Why did the author of Genesis 1 choose six days of creation and not three or ten or twelve–or no days at all? He plainly tells us why. Part 2 of 5 in the series on Gen. 1-11.
It is unrealistic to expect that the ancient author of those chapters lived in a sound-proof bubble and was not influenced by his religious culture. He rejected some of it, but accepted elements. But which elements? And which criteria were decisive? Part 1 of 5 in a series on Gen. 1-11.
Born in latter half of the 800s and died around 928, he was the Viking leader who became the count of Rouen, capital of Normandy. Some say he was the duke of the Normans. He was the first in the House of Normandy and the great-great-great-grandfather of William the Conqueror.
The last and fourteenth king of the Capetian dynasty, he was nicknamed the Fair or Handsome because supposedly he was just that (le Bel in older French). He was born in 1294 and reigned from 1322 to 1328. His first wife was accused of adultery. Would she survive?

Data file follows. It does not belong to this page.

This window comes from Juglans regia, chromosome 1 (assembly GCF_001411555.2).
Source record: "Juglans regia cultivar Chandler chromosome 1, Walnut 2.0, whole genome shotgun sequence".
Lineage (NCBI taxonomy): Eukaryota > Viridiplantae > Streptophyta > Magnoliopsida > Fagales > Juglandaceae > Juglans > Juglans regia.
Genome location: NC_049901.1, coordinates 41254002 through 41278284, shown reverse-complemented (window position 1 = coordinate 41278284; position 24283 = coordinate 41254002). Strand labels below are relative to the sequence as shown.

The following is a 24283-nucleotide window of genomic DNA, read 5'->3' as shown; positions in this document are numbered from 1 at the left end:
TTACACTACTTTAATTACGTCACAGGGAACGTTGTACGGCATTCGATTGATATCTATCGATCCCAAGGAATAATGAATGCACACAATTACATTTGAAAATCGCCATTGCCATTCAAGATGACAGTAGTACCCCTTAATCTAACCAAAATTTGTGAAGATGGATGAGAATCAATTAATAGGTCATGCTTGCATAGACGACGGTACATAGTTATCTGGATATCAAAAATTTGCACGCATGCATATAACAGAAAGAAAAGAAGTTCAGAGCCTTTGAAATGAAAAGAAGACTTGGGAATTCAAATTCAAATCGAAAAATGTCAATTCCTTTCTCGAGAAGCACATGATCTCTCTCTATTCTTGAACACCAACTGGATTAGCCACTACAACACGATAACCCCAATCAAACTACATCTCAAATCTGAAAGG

He was the thirteenth Capetian king, reigning only from 1316 to 1322. He was nicknamed the Tall or the Long because … well … he was tall. His wife was accused of concealing adultery. Would she survive?
The twelfth Capetian king, he reigned from only 1314 to 1316. His father accused Louis’s wife of adultery on the flimsiest of grounds. Did she survive it?
The eleventh king in the Capetian dynasty, Philip IV the Fair or Good Looking (le Bel in the French of that day) was born in 1268 and ruled from 1285 to 1314. Was he able to destroy the Knights Templar?
The Bold in English and le Hardi in French, he was born in 1245 and reigned from 1270 to 1285. He was the tenth in the line of Capetian kings.